Monday, November 1, 2010

Could Portable Digital 'Scrolls' Come Back in Fashion?

The Norwegian comedy TV show Øystein shows a monk calling a medieval help desk to show him how to use this new system that has been introduced: the book (or codex). The monk can open the book, but turning pages, following text across pages, and returning to the beginning are all baffling. The new system, he complains, is stopping him get any work done.
Of course, the humour stems from the fact that many of us have had similar experiences with computers and helpdesks. But an interesting point is raised by the show. Do the format advantages of a book over a scroll still matter within the context of digital media when portability, robustness, and comfort—in short travel concerns—take precedence?
While the tablet was used extensively for practicing and note-taking the demand for more portable, lasting content in a convenient format meant that the scroll came into fashion. But as texts grew in size, so too did scrolls grow in unwieldiness. As this Victorian painting from 1867 by Simeon Solomon shows, carrying scrolls could be hard work!

In fact flatbed designs predate scrolls considerably and remained in use long after the wide-spread adoption (the roll-out!) of scrolls. Wax tablets were used well into Roman times as this Pompeii mural from 79 and an illustration from 1305 from the Codex Manesse show. The tablet, much like the modern digital form, was used extensively by very early writers, who used either the finger or a stylus to imprint cuneiform (the word means wedge after the imprint of the stylus), hieroglyphics, pictographs, and letters on the surface of the wax or clay.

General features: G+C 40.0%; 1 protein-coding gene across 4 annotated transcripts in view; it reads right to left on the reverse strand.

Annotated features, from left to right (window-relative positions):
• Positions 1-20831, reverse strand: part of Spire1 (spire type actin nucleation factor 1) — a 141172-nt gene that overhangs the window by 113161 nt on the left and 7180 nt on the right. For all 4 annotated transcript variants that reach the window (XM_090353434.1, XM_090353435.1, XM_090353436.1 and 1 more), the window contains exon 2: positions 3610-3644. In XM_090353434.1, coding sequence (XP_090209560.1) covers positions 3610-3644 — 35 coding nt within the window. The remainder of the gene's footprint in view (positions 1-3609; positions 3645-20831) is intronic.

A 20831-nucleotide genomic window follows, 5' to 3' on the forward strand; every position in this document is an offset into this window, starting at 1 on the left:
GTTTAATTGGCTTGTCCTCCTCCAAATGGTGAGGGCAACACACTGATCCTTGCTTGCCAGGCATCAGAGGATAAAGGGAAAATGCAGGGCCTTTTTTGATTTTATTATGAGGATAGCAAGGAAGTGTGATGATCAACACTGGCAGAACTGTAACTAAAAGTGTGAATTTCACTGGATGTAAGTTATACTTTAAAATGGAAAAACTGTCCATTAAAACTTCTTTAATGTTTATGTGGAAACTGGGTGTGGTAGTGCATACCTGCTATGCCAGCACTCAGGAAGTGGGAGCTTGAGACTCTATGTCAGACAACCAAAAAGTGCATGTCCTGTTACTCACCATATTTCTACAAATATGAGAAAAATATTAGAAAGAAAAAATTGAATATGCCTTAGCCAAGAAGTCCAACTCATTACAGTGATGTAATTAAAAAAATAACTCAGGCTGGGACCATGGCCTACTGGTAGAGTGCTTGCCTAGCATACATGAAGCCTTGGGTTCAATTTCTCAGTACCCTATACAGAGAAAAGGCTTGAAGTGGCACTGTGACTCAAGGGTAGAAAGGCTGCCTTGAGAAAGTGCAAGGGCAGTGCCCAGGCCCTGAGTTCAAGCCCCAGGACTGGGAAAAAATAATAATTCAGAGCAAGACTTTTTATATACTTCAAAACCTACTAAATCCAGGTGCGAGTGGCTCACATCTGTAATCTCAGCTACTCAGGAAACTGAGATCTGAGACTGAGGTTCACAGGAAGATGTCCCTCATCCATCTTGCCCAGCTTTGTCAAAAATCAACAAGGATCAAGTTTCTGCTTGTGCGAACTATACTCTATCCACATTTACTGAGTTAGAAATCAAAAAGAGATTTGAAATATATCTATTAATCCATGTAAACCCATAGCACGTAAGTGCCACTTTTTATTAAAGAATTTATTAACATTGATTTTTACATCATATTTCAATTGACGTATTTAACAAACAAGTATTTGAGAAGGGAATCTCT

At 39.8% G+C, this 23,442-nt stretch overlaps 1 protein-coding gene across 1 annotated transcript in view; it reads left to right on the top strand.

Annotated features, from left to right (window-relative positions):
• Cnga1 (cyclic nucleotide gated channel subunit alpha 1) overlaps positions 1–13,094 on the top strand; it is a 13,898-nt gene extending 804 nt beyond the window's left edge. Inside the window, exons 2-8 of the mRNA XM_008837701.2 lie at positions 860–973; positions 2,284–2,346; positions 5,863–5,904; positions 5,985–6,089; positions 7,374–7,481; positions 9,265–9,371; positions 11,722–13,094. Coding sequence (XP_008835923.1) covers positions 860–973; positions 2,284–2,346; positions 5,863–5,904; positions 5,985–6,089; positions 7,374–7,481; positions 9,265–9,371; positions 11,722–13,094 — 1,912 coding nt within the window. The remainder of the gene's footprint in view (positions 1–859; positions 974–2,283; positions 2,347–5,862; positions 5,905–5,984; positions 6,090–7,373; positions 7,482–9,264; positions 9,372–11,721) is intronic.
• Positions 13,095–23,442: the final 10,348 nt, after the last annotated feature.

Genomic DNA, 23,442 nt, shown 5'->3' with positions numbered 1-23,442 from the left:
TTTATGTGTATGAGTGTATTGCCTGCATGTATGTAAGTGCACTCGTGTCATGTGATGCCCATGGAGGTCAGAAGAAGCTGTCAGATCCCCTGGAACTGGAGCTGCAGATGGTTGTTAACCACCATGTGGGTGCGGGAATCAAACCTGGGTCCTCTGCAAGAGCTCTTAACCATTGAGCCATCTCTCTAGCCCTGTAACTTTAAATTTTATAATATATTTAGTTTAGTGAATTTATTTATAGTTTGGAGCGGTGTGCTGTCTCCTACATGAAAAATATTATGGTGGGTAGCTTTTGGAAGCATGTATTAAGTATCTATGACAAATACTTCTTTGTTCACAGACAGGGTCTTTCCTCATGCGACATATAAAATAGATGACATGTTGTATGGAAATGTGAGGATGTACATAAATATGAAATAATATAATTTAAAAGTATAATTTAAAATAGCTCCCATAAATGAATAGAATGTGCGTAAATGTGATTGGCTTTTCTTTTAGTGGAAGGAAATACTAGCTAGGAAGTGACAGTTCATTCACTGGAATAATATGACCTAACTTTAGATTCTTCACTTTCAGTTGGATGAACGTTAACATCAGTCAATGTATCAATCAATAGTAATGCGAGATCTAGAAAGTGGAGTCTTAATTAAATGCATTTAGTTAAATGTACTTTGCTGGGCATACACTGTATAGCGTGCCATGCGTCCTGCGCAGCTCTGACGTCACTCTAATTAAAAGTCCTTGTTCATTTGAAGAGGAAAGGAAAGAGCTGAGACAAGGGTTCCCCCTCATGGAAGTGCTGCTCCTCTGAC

What's the point of an e-scroll? As our ancestors knew scrolls are portable and protected without covers, bags, and other accessories. The major issue with the new tablet forms now on the market is portability and damage from everyday use. The sensitive surface of the rolled screen is protected from impact, scratching, or marking. As space is no longer an issue for e-readers that can change the content appearing on the screen the added expense of doubled screens (to make a book form that can protect the display surfaces) and the unlikelihood of screens that could be 'folded' without damaging components means that e-scrolls are a much more likely scenario.

The elephant in the room here is that no electronic display on the market is yet able to bend enough to be rolled into a scroll. But new technology, a .1mm thin flexible AMOLED or Active-matrix organic light-emitting diode, is being developed by ITRI and other companies like Sony and LG are working on similar e-paper designs. Electronista 29 October 2010 It remains to be seen whether we will all be using scrolls in the future... again.

1 comment:

  1. I want my iScroll nooowww. I think people will adapt easily to scrolls - Web "pages" are scrolls already!